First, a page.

Conference speaking
By Gemma Morris
20th March 2015

Have you been asked to speak for the first time at an event? Or are you a seasoned conference speaker on a return engagement? Then it’s time to take a look at your presentation skills. A successful appearance can be memorable, even influential, for the audience and can have a major impact on your career. Below are some of our top tips for making a lasting impression.


Set goals: As a first step, think about the conferences you’ve attended. What made the good speakers stand out in your mind? What made the more woeful presentations difficult to endure? Before you begin to prepare, establish a few realistic benchmarks in your mind about what you want to achieve and how you want attendees to remember you.

Be passionate: Perhaps you’ve been asked to speak on something specific, or you’ve been given carte blanche to devise your own topic. Either way, you must have something to say. This may sound like an oversimplification – but the fact is, if the subject matter is not something you feel strongly about or have in-depth expertise in, your presentation will feel rote, by-the-numbers, or worst of all – insincere. If you’re not interested in the topic, why should anyone be?

Know your audience: Who is in attendance? What’s the impact you want to make on them? Even at technology conferences, it’s best not to assume everyone will have the same level of knowledge, so try to find the right middle ground that will get newbies onboard but not bore the techies to tears. Also, don’t be afraid to let your audience know you. Be clear on your personal objectives for speaking, and spend a minute or two on your background and qualifications.

Adapt your style: If you’re an executive or entrepreneur being asked about the secrets of your success, it’s more engaging to talk directly to the audience, relying more on humour and anecdote, for example, than a slide presentation. If you’re demonstrating a product or service, then a live feed to show it in practice is better than static slides. If you’re presenting data, you’ll find some useful ideas in our blog post here.

For example, we once watched a speaker from Google perform a live search on his phone to demonstrate a new algorithm, and by showing it on a huge screen actually working in real time, he made it that much more effective.

Prepare, rehearse. Then rehearse some more. You might think you can wing it, but even the most seasoned speakers can benefit from more practice. Do a dry run for friends, or film yourself and review for areas to improve upon. (Think of professional athletes watching match re-runs to fine-tune their performance.) With every practice, you become more concise and fluent, more comfortable with the material, more at ease with your own personal style.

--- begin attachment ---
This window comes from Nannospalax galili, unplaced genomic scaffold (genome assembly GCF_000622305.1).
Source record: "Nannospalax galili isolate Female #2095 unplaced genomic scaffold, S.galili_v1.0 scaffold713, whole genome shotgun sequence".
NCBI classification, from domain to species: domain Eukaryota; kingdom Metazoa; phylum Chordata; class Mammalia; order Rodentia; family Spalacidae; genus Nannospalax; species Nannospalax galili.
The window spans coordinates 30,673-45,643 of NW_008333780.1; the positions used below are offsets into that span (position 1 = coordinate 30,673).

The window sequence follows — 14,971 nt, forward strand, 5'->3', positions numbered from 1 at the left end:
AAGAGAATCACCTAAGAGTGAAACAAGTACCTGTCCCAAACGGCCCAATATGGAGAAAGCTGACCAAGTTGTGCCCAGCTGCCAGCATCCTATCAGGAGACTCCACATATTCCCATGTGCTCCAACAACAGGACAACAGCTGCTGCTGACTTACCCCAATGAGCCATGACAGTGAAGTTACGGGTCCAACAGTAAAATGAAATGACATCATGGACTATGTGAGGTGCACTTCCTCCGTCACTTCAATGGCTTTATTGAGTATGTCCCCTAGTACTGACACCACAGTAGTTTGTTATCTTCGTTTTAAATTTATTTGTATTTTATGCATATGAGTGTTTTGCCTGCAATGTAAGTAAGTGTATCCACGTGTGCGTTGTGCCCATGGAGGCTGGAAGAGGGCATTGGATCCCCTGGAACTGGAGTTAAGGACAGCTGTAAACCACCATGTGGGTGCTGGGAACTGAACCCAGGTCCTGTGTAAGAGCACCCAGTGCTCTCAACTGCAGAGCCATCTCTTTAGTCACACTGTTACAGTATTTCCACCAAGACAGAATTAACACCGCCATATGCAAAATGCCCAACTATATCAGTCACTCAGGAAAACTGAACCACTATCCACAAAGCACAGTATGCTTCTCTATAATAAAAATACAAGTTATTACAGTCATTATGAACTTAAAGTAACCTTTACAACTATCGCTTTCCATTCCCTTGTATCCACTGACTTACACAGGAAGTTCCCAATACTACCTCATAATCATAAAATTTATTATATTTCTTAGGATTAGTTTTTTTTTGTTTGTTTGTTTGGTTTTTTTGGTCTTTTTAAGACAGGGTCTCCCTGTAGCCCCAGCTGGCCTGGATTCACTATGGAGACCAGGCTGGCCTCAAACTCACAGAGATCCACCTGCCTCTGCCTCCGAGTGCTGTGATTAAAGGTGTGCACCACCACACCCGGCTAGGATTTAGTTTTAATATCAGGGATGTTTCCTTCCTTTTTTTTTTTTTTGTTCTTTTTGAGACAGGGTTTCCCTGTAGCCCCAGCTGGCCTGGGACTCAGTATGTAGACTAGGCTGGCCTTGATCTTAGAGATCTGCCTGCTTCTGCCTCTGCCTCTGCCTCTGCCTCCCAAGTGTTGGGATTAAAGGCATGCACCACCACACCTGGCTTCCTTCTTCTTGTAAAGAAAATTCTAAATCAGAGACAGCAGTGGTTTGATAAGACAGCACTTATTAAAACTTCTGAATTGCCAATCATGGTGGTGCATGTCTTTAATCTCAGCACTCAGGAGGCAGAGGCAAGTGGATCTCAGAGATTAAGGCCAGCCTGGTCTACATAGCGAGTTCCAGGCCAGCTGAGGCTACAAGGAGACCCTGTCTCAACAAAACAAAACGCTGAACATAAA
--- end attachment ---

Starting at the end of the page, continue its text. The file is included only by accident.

Give it some structure:  There’s a reason why so many titles are lists, e.g. ‘3 silver bullets for success’. There’s an instant hook, and a natural progression to your presentation. Of course not every topic lends itself to this structure, so in other cases, be clear about your main thesis in your opening, and be sure the rest of the presentation breaks down into bullet-points to support it. People want to hear things they can take away and put into practice, so make your points easy to remember.

Be confident: Some speakers have an effortless dynamism, or are naturally witty, and they make it look deceptively easy. Most of us, though, have to develop skills that make us more engaging speakers, and chief among them is confidence. It may sound like a cliché, but if we don’t have confidence in ourselves, no one else will buy into what we’re saying. Particularly if you’re presenting for the first time, consider some presentation skills training if you’re not a confident speaker to learn how to control nerves, project your voice, and create personal impact.

Conference speaking can raise your personal profile, connect you with industry leaders and innovators, and boost your corporate brand, so it’s well worth investing the time to make your speech memorable.

After your speaking engagement, prepare yourself for being in the foyer with people who want to meet you, as well as a spike in views of your LinkedIn profile and in your number of Twitter followers. You can even generate an increase in traffic to your company website, especially if you’re a consultant or responsible for a new, innovative product. And if you’ve done your job well, you can look forward to further speaking requests.

What are your top tips for conference speaking? What qualities do the most appealing and memorable presenters have in common? We’d like to hear your feedback, whether you’re a conference speaker or a frequent attendee.


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